Tuesday, 23 June 2009

Regularisation is 'the civil rights issue of the 21st century'

... according to Will Sommerville, senior policy analyst at the Migration Policy Institute in Washington DC, in a thoughtful piece for the Guardian online.

The problem is what to do with the huge illegally resident population in the US, estimated at 12 million, or one in three of the total foreign-born population. (Compare this to the UK, where the estimate is closer to one in 10.) It is a forbiddingly complex policy problem, made even more so by the fact that most illegal immigrants are Hispanic and many live in "mixed-legal" households.

It may be counterintuitive, but the desire to see the problem fixed means people will accept a solution that includes regularisation. In fact, according to the campaigning organisation America's Voice, even swing voters favour comprehensive action on immigration over "enforcement-only" by a margin of 60 to 40.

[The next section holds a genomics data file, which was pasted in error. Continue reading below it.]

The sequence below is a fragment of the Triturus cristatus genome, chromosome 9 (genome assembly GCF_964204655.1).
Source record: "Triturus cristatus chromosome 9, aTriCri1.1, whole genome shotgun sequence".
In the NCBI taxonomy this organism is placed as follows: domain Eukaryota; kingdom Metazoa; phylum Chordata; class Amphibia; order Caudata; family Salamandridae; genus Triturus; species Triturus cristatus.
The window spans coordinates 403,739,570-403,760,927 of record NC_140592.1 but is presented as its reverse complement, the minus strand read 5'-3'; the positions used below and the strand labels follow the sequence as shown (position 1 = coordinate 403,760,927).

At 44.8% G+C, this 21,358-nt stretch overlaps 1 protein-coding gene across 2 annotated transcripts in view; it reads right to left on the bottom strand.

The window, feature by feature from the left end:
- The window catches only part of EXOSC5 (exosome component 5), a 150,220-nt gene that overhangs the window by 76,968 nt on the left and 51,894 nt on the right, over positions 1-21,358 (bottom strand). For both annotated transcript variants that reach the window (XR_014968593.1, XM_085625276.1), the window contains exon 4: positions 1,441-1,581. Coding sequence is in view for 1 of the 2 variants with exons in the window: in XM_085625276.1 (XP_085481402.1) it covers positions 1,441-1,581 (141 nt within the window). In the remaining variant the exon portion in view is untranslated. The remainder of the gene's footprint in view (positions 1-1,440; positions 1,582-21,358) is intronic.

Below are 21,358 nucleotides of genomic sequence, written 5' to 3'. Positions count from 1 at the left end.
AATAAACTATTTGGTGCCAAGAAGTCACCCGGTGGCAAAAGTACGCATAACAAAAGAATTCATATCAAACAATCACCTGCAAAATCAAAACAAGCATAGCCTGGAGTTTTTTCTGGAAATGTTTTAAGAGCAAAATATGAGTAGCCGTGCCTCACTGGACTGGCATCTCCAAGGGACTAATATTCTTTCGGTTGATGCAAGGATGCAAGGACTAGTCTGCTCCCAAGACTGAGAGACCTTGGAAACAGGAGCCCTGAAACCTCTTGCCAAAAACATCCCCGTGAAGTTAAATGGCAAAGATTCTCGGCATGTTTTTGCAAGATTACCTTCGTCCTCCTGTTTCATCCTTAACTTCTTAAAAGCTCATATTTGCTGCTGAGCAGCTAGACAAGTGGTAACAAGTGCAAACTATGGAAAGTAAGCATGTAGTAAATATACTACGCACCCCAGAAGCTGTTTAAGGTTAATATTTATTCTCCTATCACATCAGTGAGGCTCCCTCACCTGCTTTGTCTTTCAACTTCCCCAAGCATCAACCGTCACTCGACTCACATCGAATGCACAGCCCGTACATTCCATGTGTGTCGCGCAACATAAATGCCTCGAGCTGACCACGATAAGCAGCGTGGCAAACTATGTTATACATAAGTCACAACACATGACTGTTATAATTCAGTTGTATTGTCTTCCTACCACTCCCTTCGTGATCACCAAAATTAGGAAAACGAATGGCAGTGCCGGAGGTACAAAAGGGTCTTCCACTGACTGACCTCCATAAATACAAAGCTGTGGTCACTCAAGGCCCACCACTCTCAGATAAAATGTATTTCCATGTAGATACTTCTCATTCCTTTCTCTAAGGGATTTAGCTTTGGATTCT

In the end, though, the most compelling reason reform can succeed lies in the personality and huge ambition of the current White House. For many, and seemingly for the Obama team, immigration reform has become the civil rights issue for the 21st century. This is the prize that makes reform more likely than not, and sooner rather than later.

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